iSpeak: Trash to Cash

By A. Jeyaraj

Ipoh Echo is championing the cause for the reduction of plastic usage. Likewise, many other organisations and people talk about plastic waste but do nothing. One NGO that walks the talk is Ipoh City Watch (ICW).

ICW together with Rukun Tetangga Jelapang launched Trash2Cash Sustainable Recycling System early this year at Rukun Tetangga, Jelapang.

On October 13, President of ICW Dr Richard Ng conducted the first training session on how to convert trash plastic to decorative bags and other items to students and residents in Jelapang.

Dr Richard informed that the campaign Trash2Cash system can help the B40 folks in Jelapang Tambahan to earn supplemental income while keeping the environment clean. The system helps society to embrace recycling through the Social Business concept where the focus is to solve social problems while generating income to sustain the activities.

Dr Richard said that the most suitable plastics to make the products are 10kg rice bags as well as Milo and detergent packaging which are colourful. The plastic is cut into small rectangular pieces of equal size, folded in a specific way and woven into decorative bags, trays, cylindrical containers and other items. ICW pays 3 sen for each folded piece which is called a “lock” or the building block. Dr Richard said students, senior citizens and housewives can earn up to RM100 per month as pocket money. The “locks” are like Lego blocks and an individual can use his/her imagination to make whatever product they want.

The cylindrical containers made are mainly used to grow plants. The baskets can double as fruit baskets to be given to VIPs when they officiate functions. Women can use the handbag for daily use.

Tina Leong, wife of Dr Richard is a retiree and conducted the class and demonstrated how to make decorative items from trash plastic. Tina said that she has been learning and doing this for the past three years. Mdm Kok Choi Lau, 83, managed to make a cylindrical container. Jelapang resident S. Ninderjeet Kaur said it is time-consuming to make the items. Most of the participants in this session were housewives and said they are happy to learn something new from which they can earn some money. The classes would be conducted regularly and residents will be trained to conduct future classes.

Dr Richard said that ICW sells the products during car-free days and at other exhibitions. He said he charges according to the individual item.

Meanwhile, S. Thinakaran, Chairman, RT Jelapang, said that for the past four years, in collaboration with ICW, he and his committee members have been going to houses in Jelapang once a month to collect recyclables from their houses. The residents get paid for the items given.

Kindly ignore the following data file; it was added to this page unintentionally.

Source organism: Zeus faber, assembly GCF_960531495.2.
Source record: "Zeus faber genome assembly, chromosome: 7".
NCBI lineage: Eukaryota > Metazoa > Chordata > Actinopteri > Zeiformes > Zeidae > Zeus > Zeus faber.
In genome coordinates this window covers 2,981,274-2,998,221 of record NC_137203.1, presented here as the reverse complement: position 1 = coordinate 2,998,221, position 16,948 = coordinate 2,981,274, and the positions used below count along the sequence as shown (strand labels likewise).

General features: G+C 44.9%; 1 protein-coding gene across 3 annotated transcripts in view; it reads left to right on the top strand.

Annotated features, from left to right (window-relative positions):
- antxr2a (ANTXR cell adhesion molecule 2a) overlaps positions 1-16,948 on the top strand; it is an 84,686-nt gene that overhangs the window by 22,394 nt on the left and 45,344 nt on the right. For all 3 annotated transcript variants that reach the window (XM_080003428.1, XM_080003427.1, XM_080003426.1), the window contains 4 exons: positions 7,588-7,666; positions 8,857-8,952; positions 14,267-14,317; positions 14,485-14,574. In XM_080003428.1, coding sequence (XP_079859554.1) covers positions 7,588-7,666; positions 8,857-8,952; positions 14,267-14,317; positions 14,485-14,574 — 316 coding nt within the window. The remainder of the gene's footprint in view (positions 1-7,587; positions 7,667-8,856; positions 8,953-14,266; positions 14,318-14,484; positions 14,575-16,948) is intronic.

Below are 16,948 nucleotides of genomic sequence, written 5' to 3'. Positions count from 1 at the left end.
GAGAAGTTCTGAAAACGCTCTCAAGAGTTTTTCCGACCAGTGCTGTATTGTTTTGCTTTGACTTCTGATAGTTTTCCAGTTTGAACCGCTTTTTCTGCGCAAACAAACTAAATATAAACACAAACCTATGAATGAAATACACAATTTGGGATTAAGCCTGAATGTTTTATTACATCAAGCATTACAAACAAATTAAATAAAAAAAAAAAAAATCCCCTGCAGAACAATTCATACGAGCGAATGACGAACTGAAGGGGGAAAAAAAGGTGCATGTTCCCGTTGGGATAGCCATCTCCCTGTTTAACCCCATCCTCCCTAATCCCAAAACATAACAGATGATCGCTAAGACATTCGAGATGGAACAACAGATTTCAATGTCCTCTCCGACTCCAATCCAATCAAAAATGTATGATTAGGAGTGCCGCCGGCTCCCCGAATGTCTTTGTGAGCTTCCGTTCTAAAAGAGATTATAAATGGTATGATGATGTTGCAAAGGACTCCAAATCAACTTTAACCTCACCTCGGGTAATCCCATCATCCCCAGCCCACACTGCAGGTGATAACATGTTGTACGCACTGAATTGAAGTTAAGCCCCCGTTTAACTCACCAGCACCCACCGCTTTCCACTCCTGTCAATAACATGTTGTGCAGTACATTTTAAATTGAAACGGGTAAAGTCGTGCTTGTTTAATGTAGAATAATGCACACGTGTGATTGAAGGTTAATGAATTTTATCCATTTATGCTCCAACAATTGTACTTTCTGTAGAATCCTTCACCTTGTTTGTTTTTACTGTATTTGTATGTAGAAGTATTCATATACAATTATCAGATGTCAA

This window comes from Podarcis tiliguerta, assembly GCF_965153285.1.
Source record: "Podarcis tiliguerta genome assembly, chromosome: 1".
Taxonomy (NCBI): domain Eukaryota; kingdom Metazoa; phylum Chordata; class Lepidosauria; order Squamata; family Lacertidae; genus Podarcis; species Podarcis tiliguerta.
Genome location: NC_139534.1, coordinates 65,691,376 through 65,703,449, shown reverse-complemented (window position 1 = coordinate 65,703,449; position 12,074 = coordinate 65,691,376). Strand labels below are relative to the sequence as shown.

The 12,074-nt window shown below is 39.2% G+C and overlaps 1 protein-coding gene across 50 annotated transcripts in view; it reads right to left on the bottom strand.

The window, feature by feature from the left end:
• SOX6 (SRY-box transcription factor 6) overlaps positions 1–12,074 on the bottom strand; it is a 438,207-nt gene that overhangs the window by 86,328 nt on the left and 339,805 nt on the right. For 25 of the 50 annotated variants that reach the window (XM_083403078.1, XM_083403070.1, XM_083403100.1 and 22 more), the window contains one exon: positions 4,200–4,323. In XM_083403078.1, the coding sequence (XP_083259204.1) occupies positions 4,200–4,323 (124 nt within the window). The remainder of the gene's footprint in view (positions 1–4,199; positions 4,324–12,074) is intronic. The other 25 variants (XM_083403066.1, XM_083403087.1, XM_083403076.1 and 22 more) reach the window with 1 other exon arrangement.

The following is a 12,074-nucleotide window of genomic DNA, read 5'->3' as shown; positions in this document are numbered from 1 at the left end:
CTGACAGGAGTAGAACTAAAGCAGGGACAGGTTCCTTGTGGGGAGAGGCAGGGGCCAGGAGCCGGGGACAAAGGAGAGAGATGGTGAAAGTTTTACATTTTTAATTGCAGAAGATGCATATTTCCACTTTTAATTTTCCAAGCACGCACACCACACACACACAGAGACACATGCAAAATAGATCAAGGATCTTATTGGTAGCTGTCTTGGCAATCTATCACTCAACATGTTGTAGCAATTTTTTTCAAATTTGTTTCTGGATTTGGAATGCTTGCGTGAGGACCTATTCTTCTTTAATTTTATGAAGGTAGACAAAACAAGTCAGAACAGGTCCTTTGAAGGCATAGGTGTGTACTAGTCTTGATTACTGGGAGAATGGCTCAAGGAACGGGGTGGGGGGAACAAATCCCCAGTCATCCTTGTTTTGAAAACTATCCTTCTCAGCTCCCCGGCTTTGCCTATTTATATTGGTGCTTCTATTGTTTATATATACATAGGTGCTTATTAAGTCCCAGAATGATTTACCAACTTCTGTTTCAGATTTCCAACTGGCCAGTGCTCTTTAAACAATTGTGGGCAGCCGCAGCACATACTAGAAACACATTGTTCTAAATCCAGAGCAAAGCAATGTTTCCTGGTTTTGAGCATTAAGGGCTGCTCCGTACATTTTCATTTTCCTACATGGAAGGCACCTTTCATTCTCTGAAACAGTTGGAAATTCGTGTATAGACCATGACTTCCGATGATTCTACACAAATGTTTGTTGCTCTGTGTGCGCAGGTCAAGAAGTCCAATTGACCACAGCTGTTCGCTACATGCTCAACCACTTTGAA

On Sunday October 13, I accompanied the members during their collection. At the first house, we collected more than 60kg of items consisting of paper, plastic, tins, bottles and other recyclables. Mdm Wong Ah Moi, head of the household did not accept the money and donated it to RT. She said the items were collected over a period of about four months. Neighbours brought their stuff. I realised that the residents were not keen on the money but kept track of the day their recyclables will be collected. Thina informed that they can collect up to 300kg per month.

The system is based on a sharing concept where recycling members get paid for their recyclables based on the market rate. The recyclables are sold to an appointed recycler, who will pay a higher rate. The lorry driver and RT get paid. ICW retains a small percentage to carry out its activities. Thus everyone involved in the system will get paid based on the amount of recyclables contributed by members and results in a sustainable recycling system. In this business model, everyone gets a share of the profit.

Thina added that for the system to be successful, all participants must play their roles in segregating their garbage into three main categories of recyclables: mainly plastics, papers and metal and ensure only clean recyclables are brought in. The residents complied with the requirement.

I asked Thina how he could get so many students to participate in the scheme because other NGOs have difficulty in getting teenagers to get involved in their activities. He said that his RT has its own football field and the students are members of the football team. This is one of the ways to keep students away from social problems.

ICW is carrying out the project with its own resources. The Perak State Government which is considering banning of plastic must provide funding for ICW so that it can expand its services. Dr Richard said with funding he can buy machinery and turn this into a cottage industry and cover larger areas. This can reduce the garbage problem in Ipoh. For their part, corporations can buy products from ICW as part of their CSR programme and present them as souvenirs to their customers and take away the burden of marketing from ICW.

Ipoh can be the focal point of a new industry.

Readers who want further information can email or Whatsapp 013 533 0989.

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